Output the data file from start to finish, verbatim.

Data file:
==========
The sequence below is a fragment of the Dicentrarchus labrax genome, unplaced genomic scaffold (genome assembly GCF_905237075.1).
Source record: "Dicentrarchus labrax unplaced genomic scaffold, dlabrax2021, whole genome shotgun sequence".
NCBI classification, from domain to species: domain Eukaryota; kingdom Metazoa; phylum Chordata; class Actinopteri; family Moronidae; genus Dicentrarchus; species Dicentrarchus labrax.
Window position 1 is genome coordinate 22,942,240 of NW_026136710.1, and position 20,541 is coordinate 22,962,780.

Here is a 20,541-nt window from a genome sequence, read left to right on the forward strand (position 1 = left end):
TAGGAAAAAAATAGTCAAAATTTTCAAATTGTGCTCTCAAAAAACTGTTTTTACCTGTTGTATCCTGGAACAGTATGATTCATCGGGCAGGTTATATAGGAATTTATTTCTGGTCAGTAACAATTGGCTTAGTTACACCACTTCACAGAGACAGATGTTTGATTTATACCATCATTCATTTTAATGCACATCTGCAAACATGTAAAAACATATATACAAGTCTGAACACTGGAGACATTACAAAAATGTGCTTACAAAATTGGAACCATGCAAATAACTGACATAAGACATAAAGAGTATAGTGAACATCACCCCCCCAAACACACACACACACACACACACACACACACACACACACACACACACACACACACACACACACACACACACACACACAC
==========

The sequence below is a fragment of the Dicentrarchus labrax genome, unplaced genomic scaffold (genome assembly GCF_905237075.1).
Source record: "Dicentrarchus labrax unplaced genomic scaffold, dlabrax2021, whole genome shotgun sequence".
NCBI classification, from domain to species: domain Eukaryota; kingdom Metazoa; phylum Chordata; class Actinopteri; family Moronidae; genus Dicentrarchus; species Dicentrarchus labrax.
Window position 1 is genome coordinate 22,942,240 of NW_026136710.1, and position 20,541 is coordinate 22,962,780.

Here is a 20,541-nt window from a genome sequence, read left to right on the forward strand (position 1 = left end):
TAGGAAAAAAATAGTCAAAATTTTCAAATTGTGCTCTCAAAAAACTGTTTTTACCTGTTGTATCCTGGAACAGTATGATTCATCGGGCAGGTTATATAGGAATTTATTTCTGGTCAGTAACAATTGGCTTAGTTACACCACTTCACAGAGACAGATGTTTGATTTATACCATCATTCATTTTAATGCACATCTGCAAACATGTAAAAACATATATACAAGTCTGAACACTGGAGACATTACAAAAATGTGCTTACAAAATTGGAACCATGCAAATAACTGACATAAGACATAAAGAGTATAGTGAACATCACCCCCCCAAACACACACACACACACACACACACACACACACACACACACACACACACACACACACACACACACACACACACACACAC